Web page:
By The Law Offices of David L. Orosz –
In our prior articles we have touched upon the possibility of using Medicaid benefits to help cover the costs of care if a patient requires Nursing Home or Assisted Living Facility care. Today we will discuss how the financial requirements of Medicaid can affect eligibility for those benefits.
At present, the only way that an applicant will be denied benefits because of income would be if that person’s monthly income clearly exceeded the local cost of nursing home care. The emergence and use of a document known as the Qualified Income Cap Trust has now solved this potential problem for everyone.
While there is ongoing scrutiny of the applicant’s monthly income, the at-home spouse is free to receive unlimited monthly income. And, if the at-home spouse’s should fall below certain published levels, he/she is entitled to retain an amount from the nursing home spouse’s income to maintain that published level.
In determining new worth, assets include: cash, the cash surrender values of whole life insurance policies, stocks, bonds, CDs, deferred annuities, pensions not in pay status, real estate, notes, accounts receivable, cash value of business, household good, automobiles, and boats. From the total of the above we would deduct liabilities and arrive at our net worth. However, Medicaid complicates asset counting by dividing assets into three different categories: Countable, Non-countable, and Inaccessible.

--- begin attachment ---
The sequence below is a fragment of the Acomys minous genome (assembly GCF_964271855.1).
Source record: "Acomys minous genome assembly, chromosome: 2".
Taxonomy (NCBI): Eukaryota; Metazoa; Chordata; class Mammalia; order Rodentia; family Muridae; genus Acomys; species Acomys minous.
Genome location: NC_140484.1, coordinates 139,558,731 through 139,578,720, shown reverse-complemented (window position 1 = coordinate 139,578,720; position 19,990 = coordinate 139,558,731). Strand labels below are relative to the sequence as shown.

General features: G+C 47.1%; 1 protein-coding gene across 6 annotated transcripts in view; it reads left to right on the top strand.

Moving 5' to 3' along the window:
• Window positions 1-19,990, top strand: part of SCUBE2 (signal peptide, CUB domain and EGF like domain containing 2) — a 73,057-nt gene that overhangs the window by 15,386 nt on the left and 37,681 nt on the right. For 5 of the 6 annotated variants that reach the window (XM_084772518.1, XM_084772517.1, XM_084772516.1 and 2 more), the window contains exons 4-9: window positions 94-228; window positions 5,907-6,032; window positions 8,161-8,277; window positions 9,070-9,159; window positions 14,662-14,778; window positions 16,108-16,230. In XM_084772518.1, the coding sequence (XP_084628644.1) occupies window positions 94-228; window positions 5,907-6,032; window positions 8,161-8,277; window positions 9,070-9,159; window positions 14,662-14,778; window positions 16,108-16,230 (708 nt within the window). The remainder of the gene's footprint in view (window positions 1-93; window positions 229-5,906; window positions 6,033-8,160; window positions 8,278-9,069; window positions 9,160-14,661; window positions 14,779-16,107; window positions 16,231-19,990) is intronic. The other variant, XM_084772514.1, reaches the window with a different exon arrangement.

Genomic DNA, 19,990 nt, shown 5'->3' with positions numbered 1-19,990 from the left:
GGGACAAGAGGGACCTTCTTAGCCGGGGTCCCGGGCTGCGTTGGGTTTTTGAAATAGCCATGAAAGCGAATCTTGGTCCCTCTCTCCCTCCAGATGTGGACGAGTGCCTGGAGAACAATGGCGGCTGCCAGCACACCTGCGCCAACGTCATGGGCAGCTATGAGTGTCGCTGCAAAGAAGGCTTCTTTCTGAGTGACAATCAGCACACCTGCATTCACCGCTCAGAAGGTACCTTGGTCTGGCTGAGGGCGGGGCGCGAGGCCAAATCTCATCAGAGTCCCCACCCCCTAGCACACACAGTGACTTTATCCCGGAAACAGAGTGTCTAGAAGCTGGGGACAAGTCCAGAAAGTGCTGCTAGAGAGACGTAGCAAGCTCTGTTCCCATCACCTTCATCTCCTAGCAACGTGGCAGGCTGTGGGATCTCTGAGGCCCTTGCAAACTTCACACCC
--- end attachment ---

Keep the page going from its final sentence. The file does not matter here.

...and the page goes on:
Countable (vulnerable) assets are things that Medicaid wants you to spend-down (give to the nursing home) before financial assistance is available to you. They include: cash, stocks, bonds, CDs, IRAs, Keoghs, deferred annuity, investment property, cash value from whole life insurance, vacation homes, second vehicles less than seven years old, boats, and every other asset not specifically listed as non-countable.
Non-countable (exempt or “protected”) assets are not in jeopardy when applying for Medicaid. These assets can be worth hundreds of thousands of dollars, but Medicaid has chosen not to count them in determining eligibility. Non-countable assets include: your residence, up to a value of $525,000, (includes mobile and manufactured homes) if an intent to return is expressed, cash value of whole life insurance if the total face value of all policies do not exceed $2,500, all term life policies, burial plots, prepaid “irrevocable” burial contracts of unlimited amount, additional burial fund up to $2,500, ordinary household goods and personal effects, wedding ring jewelry and cash or countable assets of $2,000 for the applicant and an additional $113,640 for any spouse.
Inaccessible assets are those assets that you are unable to liquidate (turn into cash within a reasonable period of time). They are not counted by Medicaid because at least at the time of application, they are not available to you in the form of cash. Examples of these assets are: real estate (other than residence) that is on the market for sale but not yet sold, joint ownership interest in any property (real or personal, mortgage notes receivable (balances), interests in family limited partnerships, commercial immediate annuities, percentage interest in income producing property, IRAs under regular periodic payments “RMD,” and any other such asset which is not readily convertible to cash but which can otherwise be offered for sale on the open market.
In next month’s issue, and after you have separated your assets into the above three categories, we will discuss what Medicaid would like you to do next! Can you say “spend-down!”
Law Offices of David L. Orosz
5237 Summerlin Commons Blvd.
Ft. Myers, FL 33907